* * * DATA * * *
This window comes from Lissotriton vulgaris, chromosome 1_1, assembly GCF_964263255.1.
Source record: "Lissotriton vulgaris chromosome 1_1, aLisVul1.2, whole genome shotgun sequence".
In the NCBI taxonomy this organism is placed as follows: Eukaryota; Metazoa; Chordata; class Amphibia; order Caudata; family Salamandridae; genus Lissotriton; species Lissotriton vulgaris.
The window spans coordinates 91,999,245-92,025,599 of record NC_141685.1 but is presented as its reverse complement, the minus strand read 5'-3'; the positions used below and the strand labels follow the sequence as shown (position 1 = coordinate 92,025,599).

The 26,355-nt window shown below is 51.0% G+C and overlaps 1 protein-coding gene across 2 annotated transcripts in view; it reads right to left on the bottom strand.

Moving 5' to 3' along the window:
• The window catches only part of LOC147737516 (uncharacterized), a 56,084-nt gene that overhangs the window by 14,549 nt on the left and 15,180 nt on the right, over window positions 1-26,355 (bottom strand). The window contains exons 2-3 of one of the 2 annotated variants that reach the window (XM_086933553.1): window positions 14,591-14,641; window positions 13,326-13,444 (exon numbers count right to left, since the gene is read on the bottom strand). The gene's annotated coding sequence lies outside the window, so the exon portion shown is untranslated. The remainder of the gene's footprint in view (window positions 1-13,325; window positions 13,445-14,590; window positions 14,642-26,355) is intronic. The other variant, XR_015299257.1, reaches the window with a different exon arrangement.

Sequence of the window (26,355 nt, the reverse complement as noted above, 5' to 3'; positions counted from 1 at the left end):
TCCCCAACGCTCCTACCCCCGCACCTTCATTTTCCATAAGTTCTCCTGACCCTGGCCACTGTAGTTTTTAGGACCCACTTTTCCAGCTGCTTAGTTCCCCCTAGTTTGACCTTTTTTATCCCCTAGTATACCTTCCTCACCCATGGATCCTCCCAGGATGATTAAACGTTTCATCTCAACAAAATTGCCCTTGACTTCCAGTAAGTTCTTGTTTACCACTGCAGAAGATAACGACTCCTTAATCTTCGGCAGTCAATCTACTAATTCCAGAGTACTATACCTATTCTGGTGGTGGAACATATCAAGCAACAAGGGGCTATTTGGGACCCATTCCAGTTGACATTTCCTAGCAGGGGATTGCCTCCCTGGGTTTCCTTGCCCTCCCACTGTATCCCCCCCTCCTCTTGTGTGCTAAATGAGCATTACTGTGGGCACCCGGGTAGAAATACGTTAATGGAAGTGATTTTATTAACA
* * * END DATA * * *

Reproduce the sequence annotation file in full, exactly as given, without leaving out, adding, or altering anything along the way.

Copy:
This window comes from Lissotriton vulgaris, chromosome 1_1, assembly GCF_964263255.1.
Source record: "Lissotriton vulgaris chromosome 1_1, aLisVul1.2, whole genome shotgun sequence".
In the NCBI taxonomy this organism is placed as follows: Eukaryota; Metazoa; Chordata; class Amphibia; order Caudata; family Salamandridae; genus Lissotriton; species Lissotriton vulgaris.
The window spans coordinates 91,999,245-92,025,599 of record NC_141685.1 but is presented as its reverse complement, the minus strand read 5'-3'; the positions used below and the strand labels follow the sequence as shown (position 1 = coordinate 92,025,599).

The 26,355-nt window shown below is 51.0% G+C and overlaps 1 protein-coding gene across 2 annotated transcripts in view; it reads right to left on the bottom strand.

Moving 5' to 3' along the window:
• The window catches only part of LOC147737516 (uncharacterized), a 56,084-nt gene that overhangs the window by 14,549 nt on the left and 15,180 nt on the right, over window positions 1-26,355 (bottom strand). The window contains exons 2-3 of one of the 2 annotated variants that reach the window (XM_086933553.1): window positions 14,591-14,641; window positions 13,326-13,444 (exon numbers count right to left, since the gene is read on the bottom strand). The gene's annotated coding sequence lies outside the window, so the exon portion shown is untranslated. The remainder of the gene's footprint in view (window positions 1-13,325; window positions 13,445-14,590; window positions 14,642-26,355) is intronic. The other variant, XR_015299257.1, reaches the window with a different exon arrangement.

Sequence of the window (26,355 nt, the reverse complement as noted above, 5' to 3'; positions counted from 1 at the left end):
TCCCCAACGCTCCTACCCCCGCACCTTCATTTTCCATAAGTTCTCCTGACCCTGGCCACTGTAGTTTTTAGGACCCACTTTTCCAGCTGCTTAGTTCCCCCTAGTTTGACCTTTTTTATCCCCTAGTATACCTTCCTCACCCATGGATCCTCCCAGGATGATTAAACGTTTCATCTCAACAAAATTGCCCTTGACTTCCAGTAAGTTCTTGTTTACCACTGCAGAAGATAACGACTCCTTAATCTTCGGCAGTCAATCTACTAATTCCAGAGTACTATACCTATTCTGGTGGTGGAACATATCAAGCAACAAGGGGCTATTTGGGACCCATTCCAGTTGACATTTCCTAGCAGGGGATTGCCTCCCTGGGTTTCCTTGCCCTCCCACTGTATCCCCCCCTCCTCTTGTGTGCTAAATGAGCATTACTGTGGGCACCCGGGTAGAAATACGTTAATGGAAGTGATTTTATTAACA